Editor’s note: On January 16, John Daniel Davidson, the director of the Center for Health Care Policy at the Texas Public Policy Foundation, published a piece titled “On the Economics of Medicaid Expansion.” This is a response to that story.

Governor Greg Abbott is a thinking man’s Rick Perry. At least, that’s the image Abbott has crafted for himself. Throughout the campaign, Abbott released papers on his positions, including one on health care. Once elected, he hosted press conferences at the Capitol to discuss his policy vision and announce his policy team. Recently, Abbott told the Wall Street Journal, “I view things in a real deliberative type fashion,” adding “I want all the best information.” Longtime GOP operative and campaign advisor Dave Carney agreed, telling the Journal, “Abbott was a judge; you won’t know how he’s going to rule until he’s had a chance to think it through.”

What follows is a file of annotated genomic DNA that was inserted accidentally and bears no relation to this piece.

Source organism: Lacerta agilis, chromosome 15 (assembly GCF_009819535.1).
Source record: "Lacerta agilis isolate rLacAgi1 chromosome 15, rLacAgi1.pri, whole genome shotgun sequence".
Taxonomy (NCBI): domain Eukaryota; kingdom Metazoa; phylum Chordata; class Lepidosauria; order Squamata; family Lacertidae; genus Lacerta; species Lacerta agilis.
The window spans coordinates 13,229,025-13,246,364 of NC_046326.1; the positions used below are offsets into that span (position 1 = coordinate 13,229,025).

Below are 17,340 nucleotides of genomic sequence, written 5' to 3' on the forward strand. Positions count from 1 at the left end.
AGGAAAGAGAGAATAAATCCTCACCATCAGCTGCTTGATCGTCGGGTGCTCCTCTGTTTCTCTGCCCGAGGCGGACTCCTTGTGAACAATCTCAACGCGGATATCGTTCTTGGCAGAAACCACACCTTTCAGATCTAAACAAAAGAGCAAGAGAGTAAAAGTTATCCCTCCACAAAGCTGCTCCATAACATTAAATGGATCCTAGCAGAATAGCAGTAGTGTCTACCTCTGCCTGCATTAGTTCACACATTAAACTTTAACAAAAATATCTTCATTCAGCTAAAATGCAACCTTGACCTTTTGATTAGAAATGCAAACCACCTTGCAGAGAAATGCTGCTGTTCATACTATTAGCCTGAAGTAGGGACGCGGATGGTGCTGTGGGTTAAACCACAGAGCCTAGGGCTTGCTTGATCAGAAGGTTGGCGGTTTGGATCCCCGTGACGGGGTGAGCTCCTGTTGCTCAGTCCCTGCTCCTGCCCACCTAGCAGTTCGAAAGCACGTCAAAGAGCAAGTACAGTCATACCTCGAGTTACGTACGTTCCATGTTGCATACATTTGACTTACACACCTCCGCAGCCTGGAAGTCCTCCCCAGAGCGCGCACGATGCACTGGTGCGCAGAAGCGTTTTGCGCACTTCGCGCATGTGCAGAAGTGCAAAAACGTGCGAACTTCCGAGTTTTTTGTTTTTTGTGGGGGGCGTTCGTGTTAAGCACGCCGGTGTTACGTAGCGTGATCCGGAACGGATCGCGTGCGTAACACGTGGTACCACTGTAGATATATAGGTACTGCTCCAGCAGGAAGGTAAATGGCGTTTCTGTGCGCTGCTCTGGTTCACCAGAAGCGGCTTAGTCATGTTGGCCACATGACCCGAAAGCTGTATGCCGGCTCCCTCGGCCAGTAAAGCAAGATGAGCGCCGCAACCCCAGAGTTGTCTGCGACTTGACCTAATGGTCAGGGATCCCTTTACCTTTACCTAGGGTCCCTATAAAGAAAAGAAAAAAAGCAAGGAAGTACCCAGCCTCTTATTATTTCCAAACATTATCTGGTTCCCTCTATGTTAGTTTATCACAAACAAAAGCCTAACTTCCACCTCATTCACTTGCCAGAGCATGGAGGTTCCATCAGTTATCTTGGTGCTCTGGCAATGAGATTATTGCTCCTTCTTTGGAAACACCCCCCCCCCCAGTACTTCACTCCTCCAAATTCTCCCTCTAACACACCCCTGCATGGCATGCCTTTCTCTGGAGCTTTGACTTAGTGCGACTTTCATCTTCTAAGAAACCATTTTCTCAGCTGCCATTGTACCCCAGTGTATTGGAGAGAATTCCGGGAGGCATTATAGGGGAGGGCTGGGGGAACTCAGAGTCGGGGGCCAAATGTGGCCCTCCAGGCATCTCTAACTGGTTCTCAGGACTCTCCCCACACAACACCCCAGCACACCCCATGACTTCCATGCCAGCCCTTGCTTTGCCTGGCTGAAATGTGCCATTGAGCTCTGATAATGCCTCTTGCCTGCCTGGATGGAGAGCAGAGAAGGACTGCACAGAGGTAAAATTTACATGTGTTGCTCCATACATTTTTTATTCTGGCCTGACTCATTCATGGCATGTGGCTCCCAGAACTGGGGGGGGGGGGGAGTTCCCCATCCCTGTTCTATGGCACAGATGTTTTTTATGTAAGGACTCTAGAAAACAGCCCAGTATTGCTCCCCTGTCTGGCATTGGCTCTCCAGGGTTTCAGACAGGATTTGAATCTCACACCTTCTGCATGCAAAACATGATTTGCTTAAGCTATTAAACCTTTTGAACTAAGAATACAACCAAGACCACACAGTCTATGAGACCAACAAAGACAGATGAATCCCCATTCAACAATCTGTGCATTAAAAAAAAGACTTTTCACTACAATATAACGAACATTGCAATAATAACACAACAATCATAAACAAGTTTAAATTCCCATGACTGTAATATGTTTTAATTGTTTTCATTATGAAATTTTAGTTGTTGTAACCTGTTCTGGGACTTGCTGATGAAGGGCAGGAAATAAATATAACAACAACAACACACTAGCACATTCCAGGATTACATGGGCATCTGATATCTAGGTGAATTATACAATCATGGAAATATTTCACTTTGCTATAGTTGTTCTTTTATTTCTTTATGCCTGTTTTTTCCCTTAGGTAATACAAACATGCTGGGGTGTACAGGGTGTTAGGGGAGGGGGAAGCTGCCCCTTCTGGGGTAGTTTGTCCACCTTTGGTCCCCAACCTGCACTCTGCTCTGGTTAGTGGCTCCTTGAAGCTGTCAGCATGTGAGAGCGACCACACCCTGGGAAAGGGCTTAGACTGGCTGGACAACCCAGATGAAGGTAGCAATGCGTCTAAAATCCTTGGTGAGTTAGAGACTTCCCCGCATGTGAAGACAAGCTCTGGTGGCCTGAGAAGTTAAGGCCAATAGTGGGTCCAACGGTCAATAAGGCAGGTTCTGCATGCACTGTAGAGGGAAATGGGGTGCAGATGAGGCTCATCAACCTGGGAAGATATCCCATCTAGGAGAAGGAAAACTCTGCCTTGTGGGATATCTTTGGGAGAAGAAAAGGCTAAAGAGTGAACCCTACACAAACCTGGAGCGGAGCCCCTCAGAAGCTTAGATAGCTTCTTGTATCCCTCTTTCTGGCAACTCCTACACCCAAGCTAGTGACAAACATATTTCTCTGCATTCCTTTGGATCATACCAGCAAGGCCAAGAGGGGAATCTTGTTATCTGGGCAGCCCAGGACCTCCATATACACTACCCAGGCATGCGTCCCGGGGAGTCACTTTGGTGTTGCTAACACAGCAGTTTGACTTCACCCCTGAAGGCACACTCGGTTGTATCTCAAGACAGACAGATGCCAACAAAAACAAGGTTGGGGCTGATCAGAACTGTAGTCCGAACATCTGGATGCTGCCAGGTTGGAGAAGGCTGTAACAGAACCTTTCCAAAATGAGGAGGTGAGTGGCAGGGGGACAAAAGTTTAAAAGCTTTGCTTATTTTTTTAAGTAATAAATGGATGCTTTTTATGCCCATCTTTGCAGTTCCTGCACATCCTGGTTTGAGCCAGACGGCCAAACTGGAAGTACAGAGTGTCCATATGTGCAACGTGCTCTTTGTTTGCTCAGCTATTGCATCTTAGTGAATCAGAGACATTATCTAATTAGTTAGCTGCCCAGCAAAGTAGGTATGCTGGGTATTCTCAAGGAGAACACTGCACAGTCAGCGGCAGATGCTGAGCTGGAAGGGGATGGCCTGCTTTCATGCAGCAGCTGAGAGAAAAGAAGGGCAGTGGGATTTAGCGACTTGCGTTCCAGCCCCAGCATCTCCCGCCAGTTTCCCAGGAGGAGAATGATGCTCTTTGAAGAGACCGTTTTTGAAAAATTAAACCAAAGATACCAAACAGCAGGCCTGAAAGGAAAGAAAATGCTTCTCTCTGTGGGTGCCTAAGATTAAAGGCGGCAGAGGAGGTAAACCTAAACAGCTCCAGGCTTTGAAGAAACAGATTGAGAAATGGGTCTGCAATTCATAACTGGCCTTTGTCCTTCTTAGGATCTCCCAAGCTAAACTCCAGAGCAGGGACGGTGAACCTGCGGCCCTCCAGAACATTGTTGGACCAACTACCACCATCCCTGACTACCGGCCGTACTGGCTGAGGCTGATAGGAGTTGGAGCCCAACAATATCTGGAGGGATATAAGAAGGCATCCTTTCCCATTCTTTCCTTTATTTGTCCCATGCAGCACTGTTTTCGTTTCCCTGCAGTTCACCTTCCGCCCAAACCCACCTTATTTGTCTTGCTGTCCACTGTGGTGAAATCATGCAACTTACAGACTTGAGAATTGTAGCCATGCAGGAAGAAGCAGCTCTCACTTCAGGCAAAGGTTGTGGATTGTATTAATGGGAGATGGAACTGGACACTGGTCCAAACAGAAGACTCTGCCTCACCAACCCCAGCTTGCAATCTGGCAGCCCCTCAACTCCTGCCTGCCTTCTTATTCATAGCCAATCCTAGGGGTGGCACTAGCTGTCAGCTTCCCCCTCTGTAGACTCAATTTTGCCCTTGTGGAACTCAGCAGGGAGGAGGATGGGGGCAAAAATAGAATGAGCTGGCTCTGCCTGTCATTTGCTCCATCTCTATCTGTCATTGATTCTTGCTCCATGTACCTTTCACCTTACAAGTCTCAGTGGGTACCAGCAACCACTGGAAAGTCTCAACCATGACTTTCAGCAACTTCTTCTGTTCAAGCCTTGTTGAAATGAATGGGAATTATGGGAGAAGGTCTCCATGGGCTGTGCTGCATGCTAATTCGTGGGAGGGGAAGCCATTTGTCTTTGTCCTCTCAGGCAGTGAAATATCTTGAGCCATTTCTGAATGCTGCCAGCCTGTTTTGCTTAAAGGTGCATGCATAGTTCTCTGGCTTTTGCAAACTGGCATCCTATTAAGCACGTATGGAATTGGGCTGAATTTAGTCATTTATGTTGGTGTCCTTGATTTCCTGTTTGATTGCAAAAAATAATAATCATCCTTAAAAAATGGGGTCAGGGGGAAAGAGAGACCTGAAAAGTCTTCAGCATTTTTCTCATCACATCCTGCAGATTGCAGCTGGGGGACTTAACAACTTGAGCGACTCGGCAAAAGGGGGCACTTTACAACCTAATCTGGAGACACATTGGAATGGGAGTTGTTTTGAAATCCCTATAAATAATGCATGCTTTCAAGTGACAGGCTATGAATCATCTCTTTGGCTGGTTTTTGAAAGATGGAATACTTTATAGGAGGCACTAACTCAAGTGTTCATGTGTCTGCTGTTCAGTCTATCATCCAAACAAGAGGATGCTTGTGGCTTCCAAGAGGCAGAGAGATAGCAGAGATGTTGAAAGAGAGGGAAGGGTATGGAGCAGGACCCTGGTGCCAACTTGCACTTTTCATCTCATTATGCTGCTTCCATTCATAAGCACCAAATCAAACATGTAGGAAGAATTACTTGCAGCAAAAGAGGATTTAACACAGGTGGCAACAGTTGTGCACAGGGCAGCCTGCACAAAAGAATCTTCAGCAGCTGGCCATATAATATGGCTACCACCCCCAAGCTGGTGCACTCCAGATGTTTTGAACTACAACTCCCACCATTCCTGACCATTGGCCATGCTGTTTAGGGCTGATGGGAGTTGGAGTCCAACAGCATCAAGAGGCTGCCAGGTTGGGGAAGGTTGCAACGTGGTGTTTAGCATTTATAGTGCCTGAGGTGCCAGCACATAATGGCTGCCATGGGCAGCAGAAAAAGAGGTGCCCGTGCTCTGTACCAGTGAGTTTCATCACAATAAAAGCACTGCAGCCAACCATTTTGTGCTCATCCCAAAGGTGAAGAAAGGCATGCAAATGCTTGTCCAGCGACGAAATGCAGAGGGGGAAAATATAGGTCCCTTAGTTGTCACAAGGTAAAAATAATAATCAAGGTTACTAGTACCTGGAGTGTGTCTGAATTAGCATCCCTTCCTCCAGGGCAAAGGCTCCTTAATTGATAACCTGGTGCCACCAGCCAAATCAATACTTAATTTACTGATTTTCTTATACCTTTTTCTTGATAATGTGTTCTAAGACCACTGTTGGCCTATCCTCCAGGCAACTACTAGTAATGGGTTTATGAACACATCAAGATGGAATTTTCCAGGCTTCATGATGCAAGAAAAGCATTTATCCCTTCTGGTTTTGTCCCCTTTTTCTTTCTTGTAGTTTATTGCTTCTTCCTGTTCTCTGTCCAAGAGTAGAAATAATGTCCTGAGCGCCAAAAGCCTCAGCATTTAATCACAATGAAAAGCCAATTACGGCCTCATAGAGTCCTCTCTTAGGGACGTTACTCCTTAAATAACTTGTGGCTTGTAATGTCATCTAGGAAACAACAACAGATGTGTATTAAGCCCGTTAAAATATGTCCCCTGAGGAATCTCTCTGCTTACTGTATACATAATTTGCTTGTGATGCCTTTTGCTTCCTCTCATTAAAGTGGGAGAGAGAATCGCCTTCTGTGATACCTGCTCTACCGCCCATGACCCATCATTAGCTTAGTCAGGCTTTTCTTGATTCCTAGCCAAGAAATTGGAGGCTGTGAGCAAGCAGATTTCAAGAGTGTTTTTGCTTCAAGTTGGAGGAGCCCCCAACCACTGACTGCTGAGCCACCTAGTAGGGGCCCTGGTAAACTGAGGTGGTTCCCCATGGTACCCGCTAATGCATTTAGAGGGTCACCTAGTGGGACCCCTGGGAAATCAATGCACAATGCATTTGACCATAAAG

If Abbott is the judge, what evidence is he looking at for Medicaid expansion? An evaluation of his existing arguments suggests that he, to be generous, hasn’t reviewed the best information, or at least not yet. If he did, here’s what he would already know.

First, the economic impact. A state auditor’s report from September 2014 found that Rick Perry’s much-touted Texas Enterprise Fund created just over 48,000 jobs over a 10-year period. Abbott says he wants to be “bigger and bolder” on job creation than Perry. Medicaid expansion is his best chance at that legacy. Former Deputy Comptroller Billy Hamilton’s 2013 study projected that Texas could create as many as 236,000 jobs by 2016. Another study, by economist Ray Perryman, finds the total could rise as high as 300,000 jobs over ten years. Even in a worst-case scenario where Hamilton and Perryman’s studies are off by a whopping 75%, expanding Medicaid would do more for job creation than a decade of Perry’s ill-managed Texas Enterprise Fund. Beyond the projected job creation totals, Hamilton’s study concludes that expanding Medicaid offsets the $1 billion borne by local governments to cover uncompensated care costs and would significantly lower the extra $1,800 in higher premiums Texas taxpayers pay each year to cover the uninsured.